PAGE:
Cambridge University Press (1984)
|Abstract||This book provides an introduction to metaphysics. At the outset Professor Hamlyn distinguishes two conceptions of metaphysics running through the history of the subject. One, which goes back to Aristotle, is concerned with ontology, and with what has to exist for beings such as we are; the other separates appearance and reality and attempts to establish what really exists. Professor Hamlyn's account of metaphysics conforms with the first tradition. This is not, however, primarily a historical exposition. The discussion concentrates on central metaphysical concepts and problems, including the principles of ontology, substance, particulars and universals, monism and pluralism, space and time, minds, selves and personal identity. Throughout, Professor Hamlyn's thoroughly informed and argued consideration of the topics presents both a persuasive view of the subject and an excellent grounding in it.|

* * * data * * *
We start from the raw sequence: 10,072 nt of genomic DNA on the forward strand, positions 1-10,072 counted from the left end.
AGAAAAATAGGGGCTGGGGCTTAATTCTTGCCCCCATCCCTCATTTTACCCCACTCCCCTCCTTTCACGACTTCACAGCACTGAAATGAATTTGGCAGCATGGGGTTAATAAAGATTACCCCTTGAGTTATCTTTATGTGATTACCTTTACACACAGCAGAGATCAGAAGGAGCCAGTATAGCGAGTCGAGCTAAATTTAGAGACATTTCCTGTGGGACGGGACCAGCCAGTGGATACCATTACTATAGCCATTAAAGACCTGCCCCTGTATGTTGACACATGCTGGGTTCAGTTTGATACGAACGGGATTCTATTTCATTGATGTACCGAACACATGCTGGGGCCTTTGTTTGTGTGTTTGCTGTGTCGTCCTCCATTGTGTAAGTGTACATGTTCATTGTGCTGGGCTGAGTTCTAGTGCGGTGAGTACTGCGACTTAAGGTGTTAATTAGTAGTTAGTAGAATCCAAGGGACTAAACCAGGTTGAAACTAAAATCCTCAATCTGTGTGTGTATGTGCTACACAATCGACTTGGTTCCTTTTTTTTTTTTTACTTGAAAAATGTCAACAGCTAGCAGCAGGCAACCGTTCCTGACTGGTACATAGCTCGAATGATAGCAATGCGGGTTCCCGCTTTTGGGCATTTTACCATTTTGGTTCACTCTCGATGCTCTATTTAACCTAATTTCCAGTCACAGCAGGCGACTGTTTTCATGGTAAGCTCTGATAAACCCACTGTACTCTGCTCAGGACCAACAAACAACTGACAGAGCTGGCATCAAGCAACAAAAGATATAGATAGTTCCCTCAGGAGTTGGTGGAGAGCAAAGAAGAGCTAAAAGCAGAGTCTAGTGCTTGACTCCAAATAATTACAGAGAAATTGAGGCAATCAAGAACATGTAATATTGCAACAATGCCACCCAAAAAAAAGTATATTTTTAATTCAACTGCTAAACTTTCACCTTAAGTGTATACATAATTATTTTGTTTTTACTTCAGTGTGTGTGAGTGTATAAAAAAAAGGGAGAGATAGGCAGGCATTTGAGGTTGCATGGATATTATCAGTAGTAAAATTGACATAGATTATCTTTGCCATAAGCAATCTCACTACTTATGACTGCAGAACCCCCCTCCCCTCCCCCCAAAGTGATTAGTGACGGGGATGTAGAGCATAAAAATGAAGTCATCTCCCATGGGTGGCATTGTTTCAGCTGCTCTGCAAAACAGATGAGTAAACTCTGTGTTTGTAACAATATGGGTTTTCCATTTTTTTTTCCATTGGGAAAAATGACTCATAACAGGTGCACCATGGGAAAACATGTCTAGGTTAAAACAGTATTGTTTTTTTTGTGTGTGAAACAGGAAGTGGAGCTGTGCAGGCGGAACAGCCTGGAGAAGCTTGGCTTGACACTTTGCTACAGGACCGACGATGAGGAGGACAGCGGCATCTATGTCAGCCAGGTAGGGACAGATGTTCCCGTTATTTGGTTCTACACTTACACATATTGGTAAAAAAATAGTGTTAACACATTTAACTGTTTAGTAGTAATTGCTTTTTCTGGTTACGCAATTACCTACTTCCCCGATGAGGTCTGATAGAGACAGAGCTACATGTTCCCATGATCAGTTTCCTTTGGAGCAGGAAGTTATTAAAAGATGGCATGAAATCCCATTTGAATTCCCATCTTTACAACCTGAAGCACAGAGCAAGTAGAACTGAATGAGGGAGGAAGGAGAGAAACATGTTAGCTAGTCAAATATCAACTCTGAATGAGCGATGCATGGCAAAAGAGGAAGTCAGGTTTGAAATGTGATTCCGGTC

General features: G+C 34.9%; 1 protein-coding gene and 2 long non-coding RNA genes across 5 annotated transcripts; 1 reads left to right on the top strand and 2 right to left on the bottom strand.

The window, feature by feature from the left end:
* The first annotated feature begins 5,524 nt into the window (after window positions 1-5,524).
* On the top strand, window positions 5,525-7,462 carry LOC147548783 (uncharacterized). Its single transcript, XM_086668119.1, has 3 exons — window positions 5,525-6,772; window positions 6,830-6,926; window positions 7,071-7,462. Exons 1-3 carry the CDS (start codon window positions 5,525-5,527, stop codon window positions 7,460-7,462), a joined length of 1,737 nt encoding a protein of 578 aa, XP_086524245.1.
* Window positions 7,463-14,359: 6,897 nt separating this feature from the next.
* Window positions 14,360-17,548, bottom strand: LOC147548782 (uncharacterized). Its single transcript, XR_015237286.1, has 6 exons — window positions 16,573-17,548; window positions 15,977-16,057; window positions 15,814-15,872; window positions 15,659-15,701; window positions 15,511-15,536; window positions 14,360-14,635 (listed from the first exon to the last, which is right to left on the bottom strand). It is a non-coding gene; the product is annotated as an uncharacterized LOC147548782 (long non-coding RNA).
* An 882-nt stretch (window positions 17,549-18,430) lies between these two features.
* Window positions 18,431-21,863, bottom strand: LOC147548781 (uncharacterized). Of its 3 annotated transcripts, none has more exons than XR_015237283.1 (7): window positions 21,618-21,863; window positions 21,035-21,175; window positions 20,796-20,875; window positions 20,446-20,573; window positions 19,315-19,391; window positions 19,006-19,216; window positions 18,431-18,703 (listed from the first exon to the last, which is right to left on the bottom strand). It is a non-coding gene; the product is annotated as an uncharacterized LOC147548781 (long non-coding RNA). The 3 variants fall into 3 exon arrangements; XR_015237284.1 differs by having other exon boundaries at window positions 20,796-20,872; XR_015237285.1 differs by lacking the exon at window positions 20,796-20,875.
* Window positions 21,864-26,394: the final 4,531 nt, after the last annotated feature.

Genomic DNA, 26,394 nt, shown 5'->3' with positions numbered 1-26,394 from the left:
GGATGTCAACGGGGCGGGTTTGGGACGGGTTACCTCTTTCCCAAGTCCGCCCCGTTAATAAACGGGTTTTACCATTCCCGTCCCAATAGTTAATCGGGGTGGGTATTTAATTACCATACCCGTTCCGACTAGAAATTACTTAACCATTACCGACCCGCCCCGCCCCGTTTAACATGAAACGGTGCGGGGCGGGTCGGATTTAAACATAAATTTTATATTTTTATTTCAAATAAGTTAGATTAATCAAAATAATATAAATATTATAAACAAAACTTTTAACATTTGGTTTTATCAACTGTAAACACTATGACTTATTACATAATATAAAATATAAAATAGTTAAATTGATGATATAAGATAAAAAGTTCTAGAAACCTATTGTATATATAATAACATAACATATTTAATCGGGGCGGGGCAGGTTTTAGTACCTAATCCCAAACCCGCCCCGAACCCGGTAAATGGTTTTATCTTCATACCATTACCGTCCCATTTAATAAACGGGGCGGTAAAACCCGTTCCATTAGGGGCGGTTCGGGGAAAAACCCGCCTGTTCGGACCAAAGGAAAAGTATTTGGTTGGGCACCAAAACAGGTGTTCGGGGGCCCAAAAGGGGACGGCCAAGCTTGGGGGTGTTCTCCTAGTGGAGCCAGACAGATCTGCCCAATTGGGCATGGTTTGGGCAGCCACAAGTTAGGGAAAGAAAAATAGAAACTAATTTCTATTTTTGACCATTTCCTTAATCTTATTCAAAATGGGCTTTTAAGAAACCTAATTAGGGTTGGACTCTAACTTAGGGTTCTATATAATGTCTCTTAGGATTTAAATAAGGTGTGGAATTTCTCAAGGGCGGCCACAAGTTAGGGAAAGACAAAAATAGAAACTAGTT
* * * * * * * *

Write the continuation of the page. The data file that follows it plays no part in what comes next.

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|Call number||BD111.H22 1984|
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